Contributing to Tower Defense as a Genre
By: Chun-Kai (CK) Wang, CEO Kooapps
- Amazing design walkthrough from Wade
- Save the Cave took 3.5 years of development to soft-launch on Android
- Started off as a multiplayer TD game that makes collaboration easy
- Redesigned game to have interesting strategies based on map environment
After three and a half years of development, we finally soft-launched Save the Cave on Android along with an interesting design walkthrough (below) from Wade, our game designer. We have an amazing team behind this game and I could not have been luckier. This is just the beginning (plenty of updates coming) but I’d like to take a moment and share our story.
Stephanie (co-founder) and I started talking about a mobile, freemium, multiplayer tower defense game in January of 2012. Actually, here’s our original design document. I grew up playing Starcraft & Warcraft 3 and along with it, many tower defense mods. Not realizing how hard it was designing a TD game, we were excited. I’ve played a handful of multiplayer TD mods in Starcraft but none of them had a fun collaborative experience. I was either building the same tower as my friend by accident or frantically pinging the map because both of us assumed the other would cover that entrance. GG.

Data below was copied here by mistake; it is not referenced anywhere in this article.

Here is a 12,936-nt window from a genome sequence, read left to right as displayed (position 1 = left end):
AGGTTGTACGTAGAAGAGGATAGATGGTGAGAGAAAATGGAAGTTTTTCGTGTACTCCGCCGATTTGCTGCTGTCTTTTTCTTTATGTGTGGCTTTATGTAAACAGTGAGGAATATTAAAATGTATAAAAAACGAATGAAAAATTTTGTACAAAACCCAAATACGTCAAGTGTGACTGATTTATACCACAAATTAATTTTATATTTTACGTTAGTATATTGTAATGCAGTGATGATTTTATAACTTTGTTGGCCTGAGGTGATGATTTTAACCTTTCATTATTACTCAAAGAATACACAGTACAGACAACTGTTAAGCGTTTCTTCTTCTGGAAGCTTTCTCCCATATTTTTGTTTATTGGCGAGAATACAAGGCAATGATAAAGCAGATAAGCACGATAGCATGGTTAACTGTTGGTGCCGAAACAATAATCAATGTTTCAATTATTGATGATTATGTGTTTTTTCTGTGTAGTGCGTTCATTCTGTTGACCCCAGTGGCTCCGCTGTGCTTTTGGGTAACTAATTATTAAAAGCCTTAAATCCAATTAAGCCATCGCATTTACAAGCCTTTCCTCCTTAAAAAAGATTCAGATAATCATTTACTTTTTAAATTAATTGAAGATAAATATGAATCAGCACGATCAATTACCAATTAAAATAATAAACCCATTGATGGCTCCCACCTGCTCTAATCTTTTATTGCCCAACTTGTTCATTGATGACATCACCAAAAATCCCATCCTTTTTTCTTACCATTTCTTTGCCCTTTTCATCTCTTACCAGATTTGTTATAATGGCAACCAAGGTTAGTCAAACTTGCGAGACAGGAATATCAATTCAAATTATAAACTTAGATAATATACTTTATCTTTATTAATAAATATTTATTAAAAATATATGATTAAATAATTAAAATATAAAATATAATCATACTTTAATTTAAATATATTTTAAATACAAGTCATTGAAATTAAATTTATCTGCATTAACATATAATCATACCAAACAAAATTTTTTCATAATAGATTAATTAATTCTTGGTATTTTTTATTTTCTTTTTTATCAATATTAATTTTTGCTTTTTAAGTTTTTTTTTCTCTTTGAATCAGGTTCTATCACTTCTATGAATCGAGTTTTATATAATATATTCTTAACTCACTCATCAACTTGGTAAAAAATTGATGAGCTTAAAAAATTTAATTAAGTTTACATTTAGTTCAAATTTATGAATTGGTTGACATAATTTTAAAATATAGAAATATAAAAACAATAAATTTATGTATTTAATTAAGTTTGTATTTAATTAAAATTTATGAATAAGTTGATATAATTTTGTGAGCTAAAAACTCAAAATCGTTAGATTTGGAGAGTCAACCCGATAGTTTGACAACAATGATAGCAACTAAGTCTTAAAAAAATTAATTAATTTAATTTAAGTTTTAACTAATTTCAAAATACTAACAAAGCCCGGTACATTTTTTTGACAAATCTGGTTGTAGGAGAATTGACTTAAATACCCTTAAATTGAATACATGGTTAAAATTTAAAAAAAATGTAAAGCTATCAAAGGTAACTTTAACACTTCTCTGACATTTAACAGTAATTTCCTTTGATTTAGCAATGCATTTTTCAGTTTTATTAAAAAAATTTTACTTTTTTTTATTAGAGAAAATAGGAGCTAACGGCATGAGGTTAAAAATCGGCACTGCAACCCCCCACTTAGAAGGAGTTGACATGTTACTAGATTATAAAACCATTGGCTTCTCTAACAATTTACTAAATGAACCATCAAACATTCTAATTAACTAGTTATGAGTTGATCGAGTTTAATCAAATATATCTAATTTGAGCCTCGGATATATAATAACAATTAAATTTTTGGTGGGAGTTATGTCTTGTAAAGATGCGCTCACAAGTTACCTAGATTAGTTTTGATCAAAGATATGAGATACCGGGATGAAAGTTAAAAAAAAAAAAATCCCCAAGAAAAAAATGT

Two years into development of prototyping, plenty of bugs and difficult staffing issues, we soft-launched on the iOS App Store (Canada only), hired an awesome game designer from DigiPen (Wade) and hoped to finish the level design in a few months. That did not happen. Instead, we realized our game didn’t have compelling game mechanics. Sure, we had multiplayer working and collaboration was effortless because of hero design (maybe more on this later) but we couldn’t convince ourselves that this was a game we’d be excited to show our friends.
For the next two dozen design meetings, we focused relentlessly on the level design. We wanted each level in Save the Cave to be a different experience. One that tower defense fans could say they’ve never had before and one that we could show our friends.
We found it. After redesigning each level more than a half dozen times, we found a game mechanic that was not only a great fit for our prehistoric theme but also added a completely new design dimension/vector that allowed us to design each level differently. This game mechanic is the environment.
In typical TD games a common strategy is to create a choke point (usually with an ice or poison tower) and create massive area damage at the choke point. Kingdom Rush (one of our favorite TD games) adds to this concept by rallying melee troops that further strengthens the blockade/choke point. The issue with this approach is that it is repeated for every level in the game.
In Save the Cave, we use the environment to create these natural choke points for the player to take advantage of and because it is part of the map/environment, we can create it differently for each level without overloading the player with decisions. This makes each level so much more fun to design and play, it’s amazing. Make sure to watch Wade’s design walkthrough below. Yup, embedding it again here in case you’d like to re-watch it (you want to, it’s amazing).
Each level really is a different experience.
It took us years to develop a game we think the world has never seen before. And while Save the Cave is far from polished (omg… we have over 200 tickets in Asana), we would love to hear everyone’s feedback in our in-game forums!